Out of all possible new incumbents entering the mobile OS space, Ubuntu, purveyors of a very fine Linux distribution, announced at CES that they have some lofty goals of their own. I watched the short introductory video on their homepage, which goes on to demonstrate and discuss some of their design and interaction goals with the OS. It definitely looks beautiful and very promising.
I tried to quash my initial feelings of giddiness by telling myself this is just a demo — after all, they have yet to ship anything on a working handset. A lot of the design decisions they’ve made, as well as the way you interact with the OS, seem quite innovative. There are some things Ubuntu mobile has that I wish iOS had, like being able to interact with your top apps on the lock screen, as well as being presented with the most frequently used apps on your home screen. I grow weary of dealing with grids of icons and having to manage them frequently. Folders on iOS always felt like a short term fix for a more complex and long term issue. I only use folders sparingly for apps I don’t access often, but I don’t like them and wish I didn’t need to use them.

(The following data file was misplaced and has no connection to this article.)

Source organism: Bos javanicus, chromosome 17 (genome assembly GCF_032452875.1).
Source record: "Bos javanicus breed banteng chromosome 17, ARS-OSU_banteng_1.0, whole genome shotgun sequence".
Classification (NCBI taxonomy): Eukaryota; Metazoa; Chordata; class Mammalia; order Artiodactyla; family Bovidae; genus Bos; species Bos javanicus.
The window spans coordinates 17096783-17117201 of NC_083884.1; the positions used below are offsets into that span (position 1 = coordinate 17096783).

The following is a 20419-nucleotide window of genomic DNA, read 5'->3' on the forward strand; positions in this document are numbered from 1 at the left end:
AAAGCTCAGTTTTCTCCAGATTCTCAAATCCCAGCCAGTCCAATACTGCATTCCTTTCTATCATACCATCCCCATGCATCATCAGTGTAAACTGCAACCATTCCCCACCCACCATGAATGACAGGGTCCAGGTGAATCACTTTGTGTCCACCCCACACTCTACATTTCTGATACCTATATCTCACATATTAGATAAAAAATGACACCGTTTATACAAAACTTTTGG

Based on what was shown in the video, being able to switch between running apps by swiping from each edge of the screen looks brilliant. Of course, I don’t know how well that will work in reality without being able to use it myself. I have in the past jailbroken my iPhone and have used apps like Zephr, which offer multi-touch gestures for switching between open apps, however it never felt like it worked like a properly baked solution from Apple. Some iOS apps use non-standard, and perhaps unintuitive gestures. I see this as being a huge obstacle as if Apple were to implement the ability to switch between apps with one finger, I could see conflicts arising when pulling from the edge of the display. Those conflicts could cause inadvertent triggering of an individual apps gestures, which might screw the user up. I suppose the fact that Ubuntu is designing their own OS and dictating some design and implementation structure, that they may be able to avoid a lot of these issues. I’m optimistic, but remain slightly skeptical until I get my hands on the OS and am able to put it through its paces.
Without developers and a solid development foundation, you have no ecosystem for which your users would be part of. It’s great to see Ubuntu bake in a proper cloud service, similar to iCloud and what Google offers for Android. They seem to be pushing HTML5 apps, but they are equally proselytizing the benefits of native apps — which is excellent. It’s nice to see that they are treating these two independent things very differently. There are inherent benefits to developing web apps, i.e., interoperability between platforms, yet they are intelligent enough to not dismiss the performance and user experience benefits that native apps bring to mobile. I hope they manage to get enough supporters to ship something great. It would be amazing to see a truly innovative and new alternative to iOS, Android, and Windows Phone.